Arduino Final Projects by Middle Schoolers
This was my 3rd semester teaching an Electronics class for 7th and 8th graders, and I’m learning more and more every time I teach it. In this class, I want students to learn the basics of electricity, circuits, and programming – and I also want them to learn a maker mindset. How to invent, remix, tinker, recover from setbacks, persist through difficulties, use your resources, collaborate with others. How to teach yourself what you need to know. How to present your project to others so they can build on it and make it even better.
I use some formal lessons, but this class is not as structured as a programming or computer science class. For the most part, students are given resources and inquiry questions, and they use the resources to teach themselves what they need to know. Everyone starts in a different place. Everyone has different needs. I want them to create something challenging that they’re proud of – a launching point for future exploration and learning in the world of invention.
I love the projects the kids made! Many made interactive holiday displays, and I got a great variety of others including videogame-themed projects, an LED cube, games, and even a car. I created a simple Google Sites page to showcase their work.
I also have some reflections on the semester and the class in general. The learning is just as good for me as it is for the kids.
- Purposeful learning: I believe in giving the students a good foundation in circuits such as understanding measurements and parallel and series circuits. However, students report to me that they find the beginning of the class “boring” and I don’t think I connect it well to the Arduino projects later. I’ve been involved with a project called Engineering Brightness, spearheaded by Tracey Winey, our media specialist, and John Howe, our assistant principal. It’s part extracurricular and part co-curricular, where students build lanterns in our school’s makerspace to send to third-world countries. My kids get involved with the EB program through soldering lessons, field trips, and guest talks and Skype sessions, but it has not been fully interwoven into the class up to this point. Tracey and I have been planning to co-teach this coming semester – we’ll use the EB project to teach basic circuitry and the innovator’s mindset, and infuse cultural/global awareness into Electronics class. I’m really excited about making this partnership stronger. The kids will understand the circuitry much better with this style of learning. Imagine learning about serial and parallel circuits, volts and amps by designing your own lantern for other people. They will love what they’re doing and find it more purposeful. There’s a good body of research that shows this is how to draw girls into engineering, too.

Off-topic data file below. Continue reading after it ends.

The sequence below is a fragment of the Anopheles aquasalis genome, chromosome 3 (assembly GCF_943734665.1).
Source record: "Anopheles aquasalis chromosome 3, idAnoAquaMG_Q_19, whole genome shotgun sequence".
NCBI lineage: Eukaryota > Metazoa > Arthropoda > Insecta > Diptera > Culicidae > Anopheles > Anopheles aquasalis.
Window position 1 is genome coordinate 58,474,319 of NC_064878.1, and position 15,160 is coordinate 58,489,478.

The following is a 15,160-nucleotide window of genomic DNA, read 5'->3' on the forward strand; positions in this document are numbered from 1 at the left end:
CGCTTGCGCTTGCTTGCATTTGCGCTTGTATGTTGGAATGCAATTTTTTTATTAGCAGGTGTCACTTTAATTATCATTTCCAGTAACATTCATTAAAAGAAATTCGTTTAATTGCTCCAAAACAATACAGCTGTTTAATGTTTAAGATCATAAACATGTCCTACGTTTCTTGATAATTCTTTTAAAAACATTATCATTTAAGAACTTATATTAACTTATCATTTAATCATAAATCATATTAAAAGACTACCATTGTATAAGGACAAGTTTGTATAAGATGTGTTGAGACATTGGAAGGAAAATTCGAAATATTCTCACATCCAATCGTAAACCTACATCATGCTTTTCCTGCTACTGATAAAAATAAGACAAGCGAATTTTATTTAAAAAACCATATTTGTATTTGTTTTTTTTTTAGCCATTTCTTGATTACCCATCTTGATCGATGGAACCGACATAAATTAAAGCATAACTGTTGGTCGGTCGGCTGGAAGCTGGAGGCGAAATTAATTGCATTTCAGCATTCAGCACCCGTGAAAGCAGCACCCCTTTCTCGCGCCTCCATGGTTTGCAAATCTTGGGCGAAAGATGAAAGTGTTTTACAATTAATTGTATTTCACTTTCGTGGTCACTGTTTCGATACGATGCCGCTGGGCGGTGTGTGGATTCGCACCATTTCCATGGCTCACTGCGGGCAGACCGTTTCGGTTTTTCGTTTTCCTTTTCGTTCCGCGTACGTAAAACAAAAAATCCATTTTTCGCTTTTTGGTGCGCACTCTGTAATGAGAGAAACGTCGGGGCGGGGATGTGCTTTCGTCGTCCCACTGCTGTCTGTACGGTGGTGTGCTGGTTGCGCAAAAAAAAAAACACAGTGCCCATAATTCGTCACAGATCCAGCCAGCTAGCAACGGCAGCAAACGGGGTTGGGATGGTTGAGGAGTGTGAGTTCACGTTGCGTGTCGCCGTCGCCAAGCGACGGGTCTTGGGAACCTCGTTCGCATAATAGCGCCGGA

- Open-source culture: The open nature of Arduino is what makes the platform so beautiful to work with. I have encouraged students to remix found projects and to share their work, but haven’t really tapped into the community to make their sharing more real. One thought I have here is that there is a style of communication that comes with sharing projects. Look at good projects you find on instructables.com, or ehow.com, or youtube or any of the Arduino sharing sites. Look at some that are not as well done. There’s a structure and a style that makes your project accessible, interesting, replicable, and fun. Kids in the modern world need to learn to communicate in the medium that best suits their work, to code-switch and adapt their style as needed. I wonder how to teach open-source sharing and communication to middle schoolers. I would love to make the writing and video editing and photography and commenting a really key part of the class, as I’m not satisfied with the work I’m getting at the moment. It would be so important for the Engineering Brightness part of the curriculum as well as the Arduino part.
- Appropriate level of challenge: I ran into challenges you always run into with a project-based class. Some students got in over their head and tried to do too much. Some kids who were perfectly capable of finding answers on their own raised their hands many times each class and waited for me to help them. Some finished early with a half-baked project that didn’t meet requirements but did not want to challenge themselves further. Work was shared unevenly between partners. Some finished early and asked me what they should do for the next three class periods. Some pushed the deadline right up until the last minute of the last day of class. Some did not understand how to read rubrics or project guidelines. I expect all of these challenges each semester, and sometimes I do a good job working with these situations, but not always. I continue to look for good structures for project-based learning. It’s really hard with one of me. This may be a great opportunity for me and my teaching partner next semester to put some good practices in place for the kids.